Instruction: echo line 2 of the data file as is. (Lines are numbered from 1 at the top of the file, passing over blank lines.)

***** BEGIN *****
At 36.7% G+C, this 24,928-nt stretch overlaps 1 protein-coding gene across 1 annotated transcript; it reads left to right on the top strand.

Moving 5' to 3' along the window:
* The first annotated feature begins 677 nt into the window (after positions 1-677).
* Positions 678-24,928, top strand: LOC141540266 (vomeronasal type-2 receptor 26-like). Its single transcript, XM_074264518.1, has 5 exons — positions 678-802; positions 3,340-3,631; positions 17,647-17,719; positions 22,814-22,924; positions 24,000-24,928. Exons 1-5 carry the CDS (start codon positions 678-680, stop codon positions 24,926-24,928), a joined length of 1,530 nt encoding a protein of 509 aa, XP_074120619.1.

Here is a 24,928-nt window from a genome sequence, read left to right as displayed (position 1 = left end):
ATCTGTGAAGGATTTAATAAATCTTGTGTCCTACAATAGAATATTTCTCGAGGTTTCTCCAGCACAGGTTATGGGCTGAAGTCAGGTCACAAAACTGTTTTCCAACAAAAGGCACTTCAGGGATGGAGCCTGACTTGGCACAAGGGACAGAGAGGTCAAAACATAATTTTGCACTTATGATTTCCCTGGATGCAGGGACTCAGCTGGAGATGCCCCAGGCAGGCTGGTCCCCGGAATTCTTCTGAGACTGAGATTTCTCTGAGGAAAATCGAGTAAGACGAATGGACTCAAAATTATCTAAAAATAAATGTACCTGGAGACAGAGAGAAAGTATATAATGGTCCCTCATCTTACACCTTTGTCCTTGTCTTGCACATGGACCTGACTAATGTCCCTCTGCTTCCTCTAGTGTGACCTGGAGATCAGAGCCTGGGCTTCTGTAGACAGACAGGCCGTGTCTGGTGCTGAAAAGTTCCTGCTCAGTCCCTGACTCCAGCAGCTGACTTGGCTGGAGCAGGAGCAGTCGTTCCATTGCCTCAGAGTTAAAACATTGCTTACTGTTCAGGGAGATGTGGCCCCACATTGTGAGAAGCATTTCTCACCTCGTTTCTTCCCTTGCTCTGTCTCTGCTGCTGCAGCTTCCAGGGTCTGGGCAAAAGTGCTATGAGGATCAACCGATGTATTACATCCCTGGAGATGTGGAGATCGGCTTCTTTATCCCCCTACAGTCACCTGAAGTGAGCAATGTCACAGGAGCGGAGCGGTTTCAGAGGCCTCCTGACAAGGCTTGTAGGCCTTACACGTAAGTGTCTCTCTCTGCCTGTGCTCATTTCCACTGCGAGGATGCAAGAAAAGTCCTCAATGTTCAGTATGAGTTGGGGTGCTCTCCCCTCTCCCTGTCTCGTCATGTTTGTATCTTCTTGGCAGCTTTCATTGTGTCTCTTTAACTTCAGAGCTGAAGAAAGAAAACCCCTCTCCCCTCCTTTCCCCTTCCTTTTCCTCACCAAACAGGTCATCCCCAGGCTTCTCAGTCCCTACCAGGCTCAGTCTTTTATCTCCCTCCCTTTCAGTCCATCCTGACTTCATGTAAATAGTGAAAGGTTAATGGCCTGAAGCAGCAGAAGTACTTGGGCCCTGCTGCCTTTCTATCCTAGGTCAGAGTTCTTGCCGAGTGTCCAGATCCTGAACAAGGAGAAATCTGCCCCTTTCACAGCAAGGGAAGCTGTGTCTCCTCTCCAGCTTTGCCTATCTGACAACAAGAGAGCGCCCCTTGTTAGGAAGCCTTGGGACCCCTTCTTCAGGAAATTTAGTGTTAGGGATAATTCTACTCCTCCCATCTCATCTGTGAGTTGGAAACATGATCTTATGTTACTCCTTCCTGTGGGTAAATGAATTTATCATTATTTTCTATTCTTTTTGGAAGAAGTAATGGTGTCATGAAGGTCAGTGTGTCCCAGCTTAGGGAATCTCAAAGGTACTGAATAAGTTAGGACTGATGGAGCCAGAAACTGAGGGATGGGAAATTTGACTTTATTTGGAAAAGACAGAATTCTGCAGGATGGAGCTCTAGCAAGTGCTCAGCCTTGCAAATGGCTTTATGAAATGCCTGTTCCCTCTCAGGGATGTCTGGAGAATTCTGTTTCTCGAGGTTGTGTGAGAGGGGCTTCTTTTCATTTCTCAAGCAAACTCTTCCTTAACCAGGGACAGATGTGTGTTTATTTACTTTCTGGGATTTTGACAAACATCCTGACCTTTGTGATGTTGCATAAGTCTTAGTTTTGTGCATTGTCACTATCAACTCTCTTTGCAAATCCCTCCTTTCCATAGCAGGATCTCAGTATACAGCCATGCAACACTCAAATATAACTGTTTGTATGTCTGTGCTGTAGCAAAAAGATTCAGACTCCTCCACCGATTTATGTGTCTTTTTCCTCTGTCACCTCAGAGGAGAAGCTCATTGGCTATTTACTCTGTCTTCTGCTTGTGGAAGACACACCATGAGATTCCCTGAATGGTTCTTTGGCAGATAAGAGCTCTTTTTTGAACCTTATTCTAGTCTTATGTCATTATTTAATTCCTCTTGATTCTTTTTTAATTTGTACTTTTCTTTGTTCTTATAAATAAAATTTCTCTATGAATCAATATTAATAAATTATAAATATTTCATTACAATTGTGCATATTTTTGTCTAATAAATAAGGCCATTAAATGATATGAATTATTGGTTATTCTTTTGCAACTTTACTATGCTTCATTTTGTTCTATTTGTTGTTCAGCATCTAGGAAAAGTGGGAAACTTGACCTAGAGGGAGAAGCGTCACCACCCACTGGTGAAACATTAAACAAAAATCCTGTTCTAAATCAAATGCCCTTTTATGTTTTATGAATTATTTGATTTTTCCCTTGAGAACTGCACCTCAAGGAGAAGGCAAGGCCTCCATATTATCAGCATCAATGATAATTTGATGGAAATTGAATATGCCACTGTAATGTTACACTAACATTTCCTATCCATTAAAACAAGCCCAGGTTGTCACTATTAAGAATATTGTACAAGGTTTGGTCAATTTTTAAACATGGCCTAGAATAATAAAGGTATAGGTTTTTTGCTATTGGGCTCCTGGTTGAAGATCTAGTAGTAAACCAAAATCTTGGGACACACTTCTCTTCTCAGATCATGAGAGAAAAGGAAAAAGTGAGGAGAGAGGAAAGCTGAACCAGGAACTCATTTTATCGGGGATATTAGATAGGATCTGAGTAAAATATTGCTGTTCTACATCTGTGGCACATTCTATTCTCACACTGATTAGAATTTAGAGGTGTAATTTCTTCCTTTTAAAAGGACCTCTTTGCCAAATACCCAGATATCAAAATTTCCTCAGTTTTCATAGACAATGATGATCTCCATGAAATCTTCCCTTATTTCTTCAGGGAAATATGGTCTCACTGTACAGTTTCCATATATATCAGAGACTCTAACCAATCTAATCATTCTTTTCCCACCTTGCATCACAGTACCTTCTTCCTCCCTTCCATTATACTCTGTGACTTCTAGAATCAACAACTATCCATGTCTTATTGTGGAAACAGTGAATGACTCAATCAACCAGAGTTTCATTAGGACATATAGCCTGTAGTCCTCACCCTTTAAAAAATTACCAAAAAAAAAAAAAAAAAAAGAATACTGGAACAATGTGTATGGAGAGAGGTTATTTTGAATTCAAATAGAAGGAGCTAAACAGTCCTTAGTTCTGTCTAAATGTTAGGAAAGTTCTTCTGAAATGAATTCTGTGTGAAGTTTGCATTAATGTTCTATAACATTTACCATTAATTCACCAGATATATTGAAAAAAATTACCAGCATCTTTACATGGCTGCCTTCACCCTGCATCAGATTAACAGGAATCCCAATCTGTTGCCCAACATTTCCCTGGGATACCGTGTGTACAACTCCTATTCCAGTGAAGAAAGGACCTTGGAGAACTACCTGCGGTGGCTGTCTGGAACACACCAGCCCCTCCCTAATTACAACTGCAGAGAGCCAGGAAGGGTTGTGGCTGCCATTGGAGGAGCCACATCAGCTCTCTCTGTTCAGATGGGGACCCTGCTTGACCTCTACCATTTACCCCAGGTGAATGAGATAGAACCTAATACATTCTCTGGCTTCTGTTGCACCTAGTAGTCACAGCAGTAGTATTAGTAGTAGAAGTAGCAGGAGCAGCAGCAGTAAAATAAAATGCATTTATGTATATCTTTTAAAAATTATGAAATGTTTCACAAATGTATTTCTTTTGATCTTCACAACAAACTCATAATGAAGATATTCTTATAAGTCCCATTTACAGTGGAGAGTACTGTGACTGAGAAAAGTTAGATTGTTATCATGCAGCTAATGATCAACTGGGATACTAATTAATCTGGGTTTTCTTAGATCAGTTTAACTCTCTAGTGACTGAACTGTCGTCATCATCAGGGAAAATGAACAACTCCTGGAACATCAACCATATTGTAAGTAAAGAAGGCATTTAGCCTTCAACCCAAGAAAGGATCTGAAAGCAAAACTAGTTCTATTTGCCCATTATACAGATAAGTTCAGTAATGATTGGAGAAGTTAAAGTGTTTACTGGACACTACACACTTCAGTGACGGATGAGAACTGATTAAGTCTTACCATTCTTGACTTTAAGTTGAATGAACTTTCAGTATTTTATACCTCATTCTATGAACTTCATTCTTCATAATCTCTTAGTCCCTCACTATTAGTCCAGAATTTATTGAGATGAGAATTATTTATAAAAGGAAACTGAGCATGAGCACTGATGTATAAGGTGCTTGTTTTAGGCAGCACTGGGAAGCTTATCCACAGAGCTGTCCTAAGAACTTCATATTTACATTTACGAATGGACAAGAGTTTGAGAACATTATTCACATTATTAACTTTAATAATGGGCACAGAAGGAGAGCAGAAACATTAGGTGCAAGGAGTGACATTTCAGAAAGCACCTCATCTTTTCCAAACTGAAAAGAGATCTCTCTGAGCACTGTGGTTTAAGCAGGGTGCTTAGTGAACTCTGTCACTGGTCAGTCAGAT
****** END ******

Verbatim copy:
Moving 5' to 3' along the window: